Outline
Comptes Rendus

Retinal prostheses: Clinical results and future challenges
Comptes Rendus. Biologies, Volume 337 (2014) no. 3, pp. 214-222.

Abstracts

Retinal prostheses aim at restoring visual perception in blind patients affected by retinal diseases leading to the loss of photoreceptors, such as age-related macular degeneration or retinitis pigmentosa. Recent clinical trials have demonstrated the feasibility of this approach for restoring useful vision. Despite a limited number of electrodes (60), and therefore of pixels, some patients were able to read words and to recognize high-contrast objects. Face recognition and independent locomotion in unknown urban environments imply technological breakthroughs to increase the number and density of electrodes. This review presents recent clinical results and discusses future solutions to answer the major technological challenges.

Les prothèses rétiniennes ont pour objet de restaurer la perception visuelle de patients devenus aveugles dans des pathologies reposant sur la perte des photorécepteurs, comme la dégénérescence maculaire liée à l’âge ou la rétinopathie pigmentaire. Les essais cliniques récents ont démontré la faisabilité de cette approche pour redonner une certaine vision. Malgré un nombre limité d’électrodes (60) et donc a fortiori de pixels, certains patients étaient en mesure de lire des mots ou de reconnaître des objets très contrastés. Le retour à l’autonomie pour la locomotion en milieu urbain inconnu ou la reconnaissance des visages impose des sauts technologiques pour augmenter le nombre et la densité des électrodes. Cette revue expose les résultats récents des essais cliniques et discute les solutions d’avenir envisagées pour résoudre les défis technologiques posés.

Metadata
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Accepted:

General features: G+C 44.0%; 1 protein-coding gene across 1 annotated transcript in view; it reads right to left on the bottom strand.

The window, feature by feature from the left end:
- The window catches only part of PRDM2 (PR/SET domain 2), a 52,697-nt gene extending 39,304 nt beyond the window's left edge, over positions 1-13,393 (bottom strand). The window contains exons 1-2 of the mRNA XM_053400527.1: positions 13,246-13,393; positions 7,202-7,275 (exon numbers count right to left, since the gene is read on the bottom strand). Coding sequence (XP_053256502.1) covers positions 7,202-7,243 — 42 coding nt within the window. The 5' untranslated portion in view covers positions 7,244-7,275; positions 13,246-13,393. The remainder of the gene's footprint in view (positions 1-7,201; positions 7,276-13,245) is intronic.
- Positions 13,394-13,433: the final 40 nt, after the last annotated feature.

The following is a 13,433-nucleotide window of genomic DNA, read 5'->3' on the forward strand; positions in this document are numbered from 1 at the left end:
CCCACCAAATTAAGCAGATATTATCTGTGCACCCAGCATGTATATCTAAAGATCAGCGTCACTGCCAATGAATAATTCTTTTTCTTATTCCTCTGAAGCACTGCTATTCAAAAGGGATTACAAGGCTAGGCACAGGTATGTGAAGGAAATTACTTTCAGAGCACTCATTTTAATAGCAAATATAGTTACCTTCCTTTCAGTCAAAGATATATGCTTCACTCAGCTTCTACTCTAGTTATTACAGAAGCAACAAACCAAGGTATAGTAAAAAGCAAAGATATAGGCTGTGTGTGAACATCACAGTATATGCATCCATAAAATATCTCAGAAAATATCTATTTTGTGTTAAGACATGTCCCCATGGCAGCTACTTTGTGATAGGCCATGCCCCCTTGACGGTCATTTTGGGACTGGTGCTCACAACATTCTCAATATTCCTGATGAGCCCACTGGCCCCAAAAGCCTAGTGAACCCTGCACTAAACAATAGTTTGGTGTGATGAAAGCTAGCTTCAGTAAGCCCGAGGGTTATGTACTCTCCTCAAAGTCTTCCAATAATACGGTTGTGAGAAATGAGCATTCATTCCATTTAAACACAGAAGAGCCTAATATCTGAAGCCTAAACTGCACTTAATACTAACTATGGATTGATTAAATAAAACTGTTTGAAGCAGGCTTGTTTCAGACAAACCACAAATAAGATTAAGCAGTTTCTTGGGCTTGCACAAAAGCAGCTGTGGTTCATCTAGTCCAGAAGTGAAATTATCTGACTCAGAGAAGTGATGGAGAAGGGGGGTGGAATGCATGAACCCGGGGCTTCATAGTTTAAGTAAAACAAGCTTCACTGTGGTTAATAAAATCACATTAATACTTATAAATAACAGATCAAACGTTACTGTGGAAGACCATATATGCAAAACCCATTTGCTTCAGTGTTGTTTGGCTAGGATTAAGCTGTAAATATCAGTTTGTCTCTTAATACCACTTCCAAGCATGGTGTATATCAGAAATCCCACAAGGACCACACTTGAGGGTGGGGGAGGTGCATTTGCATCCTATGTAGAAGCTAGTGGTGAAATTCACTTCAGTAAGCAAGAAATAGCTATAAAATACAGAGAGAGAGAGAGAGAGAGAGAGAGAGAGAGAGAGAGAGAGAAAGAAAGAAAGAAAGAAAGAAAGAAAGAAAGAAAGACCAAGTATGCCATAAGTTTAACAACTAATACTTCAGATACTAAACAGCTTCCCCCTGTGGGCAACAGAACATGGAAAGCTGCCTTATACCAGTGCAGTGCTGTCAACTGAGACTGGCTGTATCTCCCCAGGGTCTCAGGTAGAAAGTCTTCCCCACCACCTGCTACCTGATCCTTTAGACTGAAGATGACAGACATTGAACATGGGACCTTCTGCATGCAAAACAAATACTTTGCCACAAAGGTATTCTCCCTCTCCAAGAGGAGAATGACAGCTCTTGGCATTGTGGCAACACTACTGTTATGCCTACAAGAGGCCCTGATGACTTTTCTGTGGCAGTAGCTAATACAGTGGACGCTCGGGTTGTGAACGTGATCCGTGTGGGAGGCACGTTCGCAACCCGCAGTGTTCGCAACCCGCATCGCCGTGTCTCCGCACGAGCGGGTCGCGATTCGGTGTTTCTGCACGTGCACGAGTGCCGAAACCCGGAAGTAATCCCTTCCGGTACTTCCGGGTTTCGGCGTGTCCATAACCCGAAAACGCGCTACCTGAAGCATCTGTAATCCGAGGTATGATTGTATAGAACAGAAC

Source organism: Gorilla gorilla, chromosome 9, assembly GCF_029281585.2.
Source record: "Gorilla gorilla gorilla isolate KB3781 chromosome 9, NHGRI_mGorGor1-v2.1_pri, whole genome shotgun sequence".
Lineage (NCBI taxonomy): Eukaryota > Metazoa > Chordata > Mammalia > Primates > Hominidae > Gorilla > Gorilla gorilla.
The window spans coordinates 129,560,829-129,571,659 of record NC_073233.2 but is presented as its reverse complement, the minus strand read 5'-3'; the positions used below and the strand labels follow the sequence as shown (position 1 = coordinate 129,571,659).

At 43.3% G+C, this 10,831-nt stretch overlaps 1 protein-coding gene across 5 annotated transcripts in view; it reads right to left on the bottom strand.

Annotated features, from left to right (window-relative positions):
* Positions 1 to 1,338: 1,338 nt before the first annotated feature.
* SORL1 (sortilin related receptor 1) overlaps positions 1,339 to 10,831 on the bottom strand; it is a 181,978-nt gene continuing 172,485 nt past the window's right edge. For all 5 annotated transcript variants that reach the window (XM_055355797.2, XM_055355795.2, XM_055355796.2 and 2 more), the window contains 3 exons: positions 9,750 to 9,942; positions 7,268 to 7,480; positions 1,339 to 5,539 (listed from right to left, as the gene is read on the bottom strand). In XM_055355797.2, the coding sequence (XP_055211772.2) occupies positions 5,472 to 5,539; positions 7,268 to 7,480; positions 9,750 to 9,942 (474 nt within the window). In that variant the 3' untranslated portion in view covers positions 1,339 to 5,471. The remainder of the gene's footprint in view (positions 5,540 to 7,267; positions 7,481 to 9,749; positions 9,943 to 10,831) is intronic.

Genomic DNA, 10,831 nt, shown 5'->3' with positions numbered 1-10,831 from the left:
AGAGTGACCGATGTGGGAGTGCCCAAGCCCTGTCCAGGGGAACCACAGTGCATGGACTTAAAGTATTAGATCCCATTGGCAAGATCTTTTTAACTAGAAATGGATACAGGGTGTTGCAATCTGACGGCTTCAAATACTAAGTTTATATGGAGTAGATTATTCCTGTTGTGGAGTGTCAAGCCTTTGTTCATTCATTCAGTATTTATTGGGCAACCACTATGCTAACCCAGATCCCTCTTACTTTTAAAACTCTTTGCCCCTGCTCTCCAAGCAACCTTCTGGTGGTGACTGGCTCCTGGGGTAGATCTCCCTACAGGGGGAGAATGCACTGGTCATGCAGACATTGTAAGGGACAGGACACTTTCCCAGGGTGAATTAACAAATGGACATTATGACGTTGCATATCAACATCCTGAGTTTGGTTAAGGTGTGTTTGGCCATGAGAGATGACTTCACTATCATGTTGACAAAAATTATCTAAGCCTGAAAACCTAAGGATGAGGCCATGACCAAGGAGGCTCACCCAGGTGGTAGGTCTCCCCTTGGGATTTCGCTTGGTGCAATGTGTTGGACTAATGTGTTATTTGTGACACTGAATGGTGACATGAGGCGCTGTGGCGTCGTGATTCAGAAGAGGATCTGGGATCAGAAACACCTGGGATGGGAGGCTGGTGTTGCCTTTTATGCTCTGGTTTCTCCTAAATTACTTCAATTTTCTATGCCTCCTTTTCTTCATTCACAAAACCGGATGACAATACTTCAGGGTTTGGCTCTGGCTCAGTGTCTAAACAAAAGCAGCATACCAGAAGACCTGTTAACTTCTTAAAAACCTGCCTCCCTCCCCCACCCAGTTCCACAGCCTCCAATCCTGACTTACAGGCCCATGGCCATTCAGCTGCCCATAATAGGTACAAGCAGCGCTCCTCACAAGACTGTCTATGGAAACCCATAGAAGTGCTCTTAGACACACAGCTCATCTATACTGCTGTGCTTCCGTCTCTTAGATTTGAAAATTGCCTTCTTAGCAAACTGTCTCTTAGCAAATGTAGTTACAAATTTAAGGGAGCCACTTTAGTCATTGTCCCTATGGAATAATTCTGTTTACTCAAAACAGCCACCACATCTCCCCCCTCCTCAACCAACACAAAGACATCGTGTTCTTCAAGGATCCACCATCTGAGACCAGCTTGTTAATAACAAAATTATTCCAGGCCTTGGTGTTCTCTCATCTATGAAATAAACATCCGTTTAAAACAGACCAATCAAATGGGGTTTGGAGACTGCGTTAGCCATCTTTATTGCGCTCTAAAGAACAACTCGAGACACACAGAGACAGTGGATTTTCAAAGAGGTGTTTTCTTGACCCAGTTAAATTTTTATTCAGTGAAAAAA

Published online:
DOI: 10.1016/j.crvi.2014.01.001
Keywords: Neuroprostheses, Vision, Retina, Blindness, Rehabilitation
Mot clés : Neuroprothèses, Vision, Rétine, Cécité, Réhabilitation

Serge Picaud 1, 2, 3, 4; José-Alain Sahel 1, 2, 3, 4, 5, 6, 7

1 Inserm, U968, Institut de la Vision, 17, rue Moreau, 75012 Paris, France
2 Sorbonne Universités, Université Pierre et Marie Curie (Paris-6), UMR S968, Institut de la Vision, 17, rue Moreau, 75012 Paris, France
3 CNRS, UMR 7210, Institut de la Vision, 17, rue Moreau, 75012 Paris, France
4 Fondation Ophtalmologique Adolphe de Rothschild, 75019 Paris, France
5 Centre Hospitalier National d’Ophtalmologie des Quinze-Vingts, 75012 Paris, France
6 Institute of Ophthalmology, University College of London, London EC1 V 9EL, United Kingdom
7 Académie des sciences, Institut de France, 23, quai de Conti, 75006 Paris, France
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Serge Picaud; José-Alain Sahel. Retinal prostheses: Clinical results and future challenges. Comptes Rendus. Biologies, Volume 337 (2014) no. 3, pp. 214-222. doi : 10.1016/j.crvi.2014.01.001. https://comptes-rendus.academie-sciences.fr/biologies/articles/10.1016/j.crvi.2014.01.001/

Version originale du texte intégral

1 Introduction